JWR Articles: Film/DVD - Hamlet (Director: Laurence Olivier) - September 24, 2016


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155 min.

Through the lens of a master

It’s difficult to imagine a more satisfying cinematic treatment of Shakespeare’s timeless tragedy ever coming to the big screen. The 1948 Best Picture is a stellar testament to Laurence Olivier’s magnificent acting skills but also his uncanny understanding of the Bard’s second-to-none depiction of ambition laid bare.

In many ways, the Best Supporting Actor award ought to go to the camera, split between “photographer” Desmond Dickinson and Olivier, the former bringing the latter’s penchant for near-unstoppable flow to glorious black-and-white life. The frequent long, wide-ranging pans throughout Elsinore make the scene changes far more seamless than even some stage presentations can produce. The royal entries are especially well-crafted from the beautifully varied points of view (most especially prior to the play-within-the play) and the much less frequent outdoor scenes (notably Ophelia’s watery demise) add natural balance to the castle’s cavernous chambers and staircases.

William Walton’s score is also at one with the artistic vision of playwright and filmmaker, further pushing the nefarious plots and love story towards their well-known conclusion that, nonetheless, evokes a freshness that will engage first-time viewers and veterans alike.

Olivier’s meticulously coiffed Norwegian-blonde locks seem just a touch too gay to make believers of all, but the same colour marvellously links Hamlet with his sometime love (Jean Simmons looks and sings beautifully as Ophelia, yet she doth weep too much, methinks) and one of the travelling players who eagerly sports his female wig to alluring effect.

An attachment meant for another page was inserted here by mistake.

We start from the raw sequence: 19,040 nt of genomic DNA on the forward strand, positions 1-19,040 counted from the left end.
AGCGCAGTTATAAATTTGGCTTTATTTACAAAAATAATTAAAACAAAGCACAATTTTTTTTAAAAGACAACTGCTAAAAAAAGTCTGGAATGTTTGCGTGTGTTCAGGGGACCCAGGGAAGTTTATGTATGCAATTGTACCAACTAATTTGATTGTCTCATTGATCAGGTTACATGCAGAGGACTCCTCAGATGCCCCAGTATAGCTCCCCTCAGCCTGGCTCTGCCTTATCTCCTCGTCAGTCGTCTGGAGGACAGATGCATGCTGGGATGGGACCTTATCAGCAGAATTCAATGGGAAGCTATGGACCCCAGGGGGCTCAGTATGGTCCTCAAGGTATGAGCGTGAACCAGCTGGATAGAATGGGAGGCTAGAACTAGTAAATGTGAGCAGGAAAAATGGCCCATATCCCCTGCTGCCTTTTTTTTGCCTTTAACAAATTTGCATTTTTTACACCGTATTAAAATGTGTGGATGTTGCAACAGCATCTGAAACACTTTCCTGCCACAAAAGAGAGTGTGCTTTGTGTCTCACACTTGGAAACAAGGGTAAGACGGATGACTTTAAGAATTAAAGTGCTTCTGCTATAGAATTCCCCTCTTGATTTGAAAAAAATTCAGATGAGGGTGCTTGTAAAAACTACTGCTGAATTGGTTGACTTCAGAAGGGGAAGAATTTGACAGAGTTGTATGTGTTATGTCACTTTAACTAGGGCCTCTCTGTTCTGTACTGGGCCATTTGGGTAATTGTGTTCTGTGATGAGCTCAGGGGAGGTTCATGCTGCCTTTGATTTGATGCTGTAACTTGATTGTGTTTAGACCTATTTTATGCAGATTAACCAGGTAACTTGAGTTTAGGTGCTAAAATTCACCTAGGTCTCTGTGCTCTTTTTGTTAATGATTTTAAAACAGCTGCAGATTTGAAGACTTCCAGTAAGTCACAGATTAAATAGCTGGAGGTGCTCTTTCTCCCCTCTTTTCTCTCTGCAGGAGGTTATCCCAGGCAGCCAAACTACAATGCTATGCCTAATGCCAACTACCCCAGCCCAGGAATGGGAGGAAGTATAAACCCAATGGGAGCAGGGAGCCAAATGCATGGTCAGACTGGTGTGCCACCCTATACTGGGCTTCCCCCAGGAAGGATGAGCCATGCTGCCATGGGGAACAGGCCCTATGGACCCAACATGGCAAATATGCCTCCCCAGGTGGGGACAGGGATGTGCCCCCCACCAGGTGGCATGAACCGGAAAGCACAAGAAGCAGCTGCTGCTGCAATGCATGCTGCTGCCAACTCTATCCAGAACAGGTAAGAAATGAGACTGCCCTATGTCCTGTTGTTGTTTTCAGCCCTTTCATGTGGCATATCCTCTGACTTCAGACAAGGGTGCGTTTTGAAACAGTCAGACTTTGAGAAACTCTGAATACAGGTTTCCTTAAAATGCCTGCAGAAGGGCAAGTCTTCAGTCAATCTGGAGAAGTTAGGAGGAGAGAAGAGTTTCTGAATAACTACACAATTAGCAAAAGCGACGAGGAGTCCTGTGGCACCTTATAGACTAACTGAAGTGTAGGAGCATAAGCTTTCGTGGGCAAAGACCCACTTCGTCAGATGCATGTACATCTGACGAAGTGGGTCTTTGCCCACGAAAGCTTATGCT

The rest of acting is also first rate: Eileen Herlie plays Gertrude with a touch of incestuousness (more than motherly kisses with her soon-to-be mad son and convincing moment of despair when realizing just how low she has sunk); husband Claudius is given a darkly sinister performance from Basil Sydney—his prayer for redemption is an ironic gem; Esmond Knight is the epitome of Hamlet’s stoic friend, Bernardo while the boyish good looks of Terence Morgan work ideally as the naïve Laertes learns firsthand how plans for revenge can so easily run amuck; for comic relief, the graveside dialogue between Hamlet and Stanley Holloway as the pun-loving gravedigger is almost worth the price of admission alone.

As Hamlet, Olivier literally lets viewers see into his increasingly troubled mind, employing a superbly plotted mix of voice-over and direct speech in his soliloquies. This technique can be done in the theatre but would be nowhere near as telling and effective than in the cinema.

Now with the worldwide celebrations of Shakespeare’s 400th year taking place everywhere, a viewing of Olivier’s film performances would be an ideal way to revel once again at the genius from Stratford-upon-Avon. JWR

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